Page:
Find out the best way to use manure in your garden, while exploring the different types available for the garden!
Those of us who love gardening doesn’t do it for the glamour, and it’s a good job because it can be messy, dirty and sweaty.
One of the least glamorous aspects of gardening is manure. Manure is used for fertilisation of the soil, to enrich is and add moisture. It can also help to break up heavily compacted soil.
To help you choose the best manure, and to answer all your questions about this handy gardening ingredient, here’s everything you need to know:
Why You Should Use Manure & Other Organic Matter In Your Garden
In a wild and natural environment, the carbon cycle fertilises the soil as the leaves fall and wild animals consume and poop the grass and plants. All of the things that fall on the soil rot down to enrich it with nutrients, carbon is also released and used by plants to photosynthesise.
When there is no human intervention, this balance is usually maintained well, and the soil is fertile and healthy. However, when humans use the land for growing plants or vegetables, for animal use or other needs, the earth can be drained of nutrients, which isn’t beneficial for anything new you want to grow in the ground.
Using organic matter like manure can help the soil recover. It helps the soil hold onto moisture or helps to release nutrients slowly, and it helps soften hard soil.
Why Even Use Manure?
All kinds of organic matter are available to help enrich the garden soil that you have. Compost is a popular choice because it is so cheap, it is easy to get, and it is easy to apply. Even better, homemade compost is exceptionally environmentally friendly and also less expensive than shop-bought, because it is free.
In some instances, home composting may not be available to you, and you may not want to use store-bought products. Or you may have manure readily-available to you.
Manure is an excellent option for the garden because it is often free or very cheap in bulk.
When used as a fertiliser, it adds a wide range of beneficial compounds to the garden including:
The amount of nutrients within the manure depends on the source, but overall, it’s an excellent choice for a garden fertiliser because it is natural and luxurious with benefits for your garden.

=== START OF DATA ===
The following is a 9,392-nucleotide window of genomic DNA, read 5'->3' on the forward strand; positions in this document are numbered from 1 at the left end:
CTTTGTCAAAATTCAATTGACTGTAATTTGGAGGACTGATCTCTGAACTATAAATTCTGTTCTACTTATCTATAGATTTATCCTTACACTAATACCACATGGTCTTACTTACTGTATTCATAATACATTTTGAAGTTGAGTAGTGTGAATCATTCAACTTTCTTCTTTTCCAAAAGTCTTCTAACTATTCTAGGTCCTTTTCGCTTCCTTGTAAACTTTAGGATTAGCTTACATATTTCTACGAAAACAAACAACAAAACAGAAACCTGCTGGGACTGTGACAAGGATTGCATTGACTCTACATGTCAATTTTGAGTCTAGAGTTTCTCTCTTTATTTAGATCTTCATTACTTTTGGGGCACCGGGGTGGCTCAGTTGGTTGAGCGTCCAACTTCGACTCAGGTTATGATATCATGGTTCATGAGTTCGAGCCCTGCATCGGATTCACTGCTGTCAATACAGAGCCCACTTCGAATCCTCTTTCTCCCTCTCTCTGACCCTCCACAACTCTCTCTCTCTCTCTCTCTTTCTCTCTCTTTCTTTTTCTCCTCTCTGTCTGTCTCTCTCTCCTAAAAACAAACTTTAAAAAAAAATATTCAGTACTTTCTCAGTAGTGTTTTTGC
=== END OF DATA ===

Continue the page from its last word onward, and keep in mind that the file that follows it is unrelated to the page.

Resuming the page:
Which Type Of Manure Is Best For The Garden?
There is a wide range of manure available for gardening, that comes from a wide variety of different sources. Some are better than others, and some that are useful for specific applications.
Here is our overview of the different types of manure usually available for the garden:
Pigs/ Carnivorous Animals
Do not use fertiliser from pigs or carnivorous animals. These animals can host parasites and nasty bacteria that do not rot away, that can be harmful to humans, pets and wildlife.
You have to be careful with bird manure because of potential disease. Manure from healthy, organic free-range birds where you know the flock owner personally is usually fine to use. Bird manure can also be extremely weed prone because the animals eat a lot of seeds, but this is less likely with organic chickens.
Rabbit manure is fantastic as garden manure as it is high in phosphorus, low in odour, and it isn’t extremely high in plant matter, so it is more gentle on plants grown in the fertilised soil. Rabbit manure is an excellent choice for growing vegetables if you have a veggie patch at home or an allotment.
Alpaca and llama manure create a high-grade fertiliser not too dissimilar to peat moss, which is an ingredient you’re likely to see less of in the future because it is not environmentally friendly. The main issue you will have with this type of manure, as with rabbit manure, is that there is unlikely to be a large amount of it at any one time.
Cow manure is a great all-rounder for the garden, but it is quite high in odour. Additionally, dairy cow manure is generally better than manure from cows raised for beef as beef manure is likely to be higher in salt and weed content.
Horse manure contains a lot of nitrogen and can be quite odorous. However, it can be an excellent compost choice, especially if you have a horse or know somebody who does.
Sheep manure tends to be dry and full of nutrients. The richness will depend on what the animals fed and where they grazed. Goat manure is generally the same or similar to sheep manure in its contents.
Should You Compost Your Manure?
It is essential to compost all manure if you can, for at least six months before you use it. Otherwise, it can burn the plants that you have in the soil because the organic matter hasn’t broken down properly.
For manure from cows, horses and poultry, it is vital to use a hot composting method. You can find out how to hot compost here.
Hopefully, this guide has helped you feel a little more aware of fertilising using manure and how to use the right type for your garden.
As a general rule, steering well away from manure from carnivores and pigs will stand you in good stead. Then composting the type you do use correctly, should set you up for a successful soil fertilisation process in the future. If you would like more tips on all things gardening, please check out our regularly updated Wezaggle blog which is full of handy tips.